One of the main characteristics of this last real estate investment cycle has been the growth in cross border capital flows that has had a huge impact on asset prices and increasingly dictates market pricing. Indeed, it could be argued that this represents a seachange in attitudes with global investors finally recognising that real estate is an investment asset class in its own right that should form part of a diversified portfolio alongside equity and fixed income.
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This “coming of age” for global real estate investment markets should be welcomed as any increase in the depth of the investor market should help drive increased liquidity and a demand for greater transparency. However, such changes in investment attitudes also require significant changes in how the current market functions. If real estate is to genuinely to compete with equity and fixed income for a place in global investment portfolios then the level of transparency, analysis and reporting has to be greatly improved so that investors can compare competing assets on a like for like basis.
Unfortunately reporting and analysis of both performance and risk in the real estate market remains rudimentary at best, particularly when compared to equity and fixed income. Simply preparing quarterly reports can take weeks or month rather than days and hours. This adds an unnecessary cost burden to both investors and managers as decisions taking longer to reach. Bringing real estate information and reporting standards into line the other investment asset classes is one of the greatest challenges facing the sector. Owners, managers and investors need to recognise that their data is one of their most valuable resources. By effectively managing, monitoring and analysing their own data they should make better investment decisions.
Ultimately all investment markets are data driven. Greater access to information improves transparency and increases liquidity. This is one of the main reasons investors remain heavily weighted towards liquid and regulated markets like equities. They can see what they are buying and quantify the risk.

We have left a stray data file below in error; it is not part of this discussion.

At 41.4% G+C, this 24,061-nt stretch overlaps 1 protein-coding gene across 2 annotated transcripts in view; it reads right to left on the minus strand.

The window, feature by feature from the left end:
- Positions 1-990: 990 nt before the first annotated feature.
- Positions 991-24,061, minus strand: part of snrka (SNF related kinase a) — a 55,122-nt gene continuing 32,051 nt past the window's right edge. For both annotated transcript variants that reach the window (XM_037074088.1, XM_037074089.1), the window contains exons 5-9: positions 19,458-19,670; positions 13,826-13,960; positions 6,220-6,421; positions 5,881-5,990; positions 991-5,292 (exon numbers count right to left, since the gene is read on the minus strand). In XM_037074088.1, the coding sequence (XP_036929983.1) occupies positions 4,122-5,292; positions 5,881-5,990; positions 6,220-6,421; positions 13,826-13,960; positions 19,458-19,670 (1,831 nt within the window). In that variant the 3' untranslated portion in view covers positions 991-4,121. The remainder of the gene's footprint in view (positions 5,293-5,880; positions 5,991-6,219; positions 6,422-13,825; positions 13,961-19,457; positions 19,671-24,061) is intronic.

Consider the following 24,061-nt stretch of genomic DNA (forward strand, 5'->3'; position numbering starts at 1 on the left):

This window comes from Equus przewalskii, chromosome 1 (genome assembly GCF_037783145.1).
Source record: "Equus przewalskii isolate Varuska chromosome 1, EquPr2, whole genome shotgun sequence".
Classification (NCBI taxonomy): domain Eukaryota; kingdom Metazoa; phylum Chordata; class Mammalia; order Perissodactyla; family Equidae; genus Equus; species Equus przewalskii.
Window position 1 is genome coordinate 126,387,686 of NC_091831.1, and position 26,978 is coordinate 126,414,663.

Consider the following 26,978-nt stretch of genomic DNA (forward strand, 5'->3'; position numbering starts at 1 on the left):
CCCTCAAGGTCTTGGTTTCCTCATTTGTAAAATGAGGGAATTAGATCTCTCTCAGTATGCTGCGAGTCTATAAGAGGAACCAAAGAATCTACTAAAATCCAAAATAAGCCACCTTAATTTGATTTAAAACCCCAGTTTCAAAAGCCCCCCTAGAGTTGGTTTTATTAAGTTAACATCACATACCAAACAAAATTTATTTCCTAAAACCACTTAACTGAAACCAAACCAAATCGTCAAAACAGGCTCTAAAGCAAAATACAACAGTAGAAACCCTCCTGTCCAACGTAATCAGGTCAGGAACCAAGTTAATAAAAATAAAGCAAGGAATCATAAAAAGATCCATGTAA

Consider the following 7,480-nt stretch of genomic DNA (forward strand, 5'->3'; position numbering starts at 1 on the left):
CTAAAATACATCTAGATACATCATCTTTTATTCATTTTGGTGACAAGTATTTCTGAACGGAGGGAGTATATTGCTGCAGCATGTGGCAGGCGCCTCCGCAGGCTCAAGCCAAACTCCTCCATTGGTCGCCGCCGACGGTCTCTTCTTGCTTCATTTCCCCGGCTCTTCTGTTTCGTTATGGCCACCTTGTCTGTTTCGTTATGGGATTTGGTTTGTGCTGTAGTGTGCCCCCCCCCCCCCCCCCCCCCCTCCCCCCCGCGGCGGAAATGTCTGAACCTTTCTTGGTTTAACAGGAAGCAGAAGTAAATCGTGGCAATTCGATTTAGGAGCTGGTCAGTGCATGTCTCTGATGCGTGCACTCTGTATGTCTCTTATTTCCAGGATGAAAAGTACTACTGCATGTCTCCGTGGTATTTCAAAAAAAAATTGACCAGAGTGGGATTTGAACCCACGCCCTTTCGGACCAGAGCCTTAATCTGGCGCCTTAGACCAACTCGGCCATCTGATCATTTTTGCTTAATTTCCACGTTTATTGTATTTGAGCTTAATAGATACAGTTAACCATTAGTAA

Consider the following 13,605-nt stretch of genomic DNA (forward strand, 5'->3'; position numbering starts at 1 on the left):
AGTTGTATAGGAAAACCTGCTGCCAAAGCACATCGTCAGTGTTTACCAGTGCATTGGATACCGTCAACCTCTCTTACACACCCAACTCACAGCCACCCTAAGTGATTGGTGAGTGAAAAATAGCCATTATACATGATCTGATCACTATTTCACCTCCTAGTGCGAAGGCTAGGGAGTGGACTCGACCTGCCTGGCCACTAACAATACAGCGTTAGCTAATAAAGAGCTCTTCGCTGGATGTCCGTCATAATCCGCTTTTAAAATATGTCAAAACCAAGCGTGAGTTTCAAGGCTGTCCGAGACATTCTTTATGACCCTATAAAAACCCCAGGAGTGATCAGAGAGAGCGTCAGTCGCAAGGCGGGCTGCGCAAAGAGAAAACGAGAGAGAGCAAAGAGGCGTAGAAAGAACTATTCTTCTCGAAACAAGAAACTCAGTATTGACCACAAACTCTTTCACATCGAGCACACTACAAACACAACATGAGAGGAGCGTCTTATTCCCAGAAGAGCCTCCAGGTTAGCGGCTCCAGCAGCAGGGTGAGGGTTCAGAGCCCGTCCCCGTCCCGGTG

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For real estate to provide a similar level of transparency investors have to start by demanding greater access to asset and portfolio information. In order to meet that demand the owners and managers need to organise their data assets more effectively and provide information in a timely manner. Answering simple questions such as “how many of your tenants are rated as at risk or failure this week?”, “can you show me the range of asset level total returns last quarter for your retail portfolio?” or “what is your quarterly projected cashflow for the next five years?” should take seconds not days.
A growing number of UK investment managers, developers and REITs have already responded to this growing demand for disclosure and effective data management. They have all recognised that the winners of the future will be those businesses that optimise the value of their data assets and deploy that knowledge to make better investment decisions. In order to achieve this, they have recognised that (i) their proprietary data is valuable and (ii) that they need to invest in their IT and information management processes.
What is required are new data management skills along with a willingness to share ideas across investment, asset management, IT and research teams. It won’t be easy but the rewards for those who are prepared to take the time could be very big indeed.